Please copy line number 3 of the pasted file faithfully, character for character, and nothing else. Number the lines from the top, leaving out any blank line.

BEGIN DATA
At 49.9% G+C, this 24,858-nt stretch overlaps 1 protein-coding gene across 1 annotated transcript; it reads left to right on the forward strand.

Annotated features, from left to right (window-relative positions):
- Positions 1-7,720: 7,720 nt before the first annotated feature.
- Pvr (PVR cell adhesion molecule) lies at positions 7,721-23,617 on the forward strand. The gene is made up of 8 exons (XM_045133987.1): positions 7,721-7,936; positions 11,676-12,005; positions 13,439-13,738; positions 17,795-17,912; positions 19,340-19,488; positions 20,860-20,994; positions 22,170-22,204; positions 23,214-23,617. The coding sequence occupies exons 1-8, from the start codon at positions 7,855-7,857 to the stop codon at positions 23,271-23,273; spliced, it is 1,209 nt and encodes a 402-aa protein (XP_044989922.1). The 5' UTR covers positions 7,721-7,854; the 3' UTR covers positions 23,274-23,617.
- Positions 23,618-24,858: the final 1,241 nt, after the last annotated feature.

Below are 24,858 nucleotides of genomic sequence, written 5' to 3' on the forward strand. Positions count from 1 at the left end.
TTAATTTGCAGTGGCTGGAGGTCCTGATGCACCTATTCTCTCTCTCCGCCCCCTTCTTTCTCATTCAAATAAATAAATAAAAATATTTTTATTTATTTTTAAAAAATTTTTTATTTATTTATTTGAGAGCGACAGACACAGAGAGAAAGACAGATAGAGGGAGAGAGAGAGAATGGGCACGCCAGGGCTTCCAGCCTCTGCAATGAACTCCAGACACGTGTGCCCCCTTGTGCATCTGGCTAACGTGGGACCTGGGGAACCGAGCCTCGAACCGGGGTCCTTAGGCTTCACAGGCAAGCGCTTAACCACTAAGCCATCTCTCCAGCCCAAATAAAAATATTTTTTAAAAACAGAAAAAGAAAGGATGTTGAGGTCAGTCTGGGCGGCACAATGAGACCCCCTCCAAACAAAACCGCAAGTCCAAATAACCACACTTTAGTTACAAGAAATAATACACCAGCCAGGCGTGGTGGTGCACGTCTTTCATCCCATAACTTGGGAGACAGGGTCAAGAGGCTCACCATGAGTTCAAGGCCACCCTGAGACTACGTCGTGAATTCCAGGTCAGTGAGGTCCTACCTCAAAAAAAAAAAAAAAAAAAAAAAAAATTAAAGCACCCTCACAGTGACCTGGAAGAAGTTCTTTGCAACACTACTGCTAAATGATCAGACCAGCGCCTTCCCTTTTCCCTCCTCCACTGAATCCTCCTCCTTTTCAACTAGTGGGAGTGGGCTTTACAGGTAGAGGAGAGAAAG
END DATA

- Positions 1-7,720: 7,720 nt before the first annotated feature.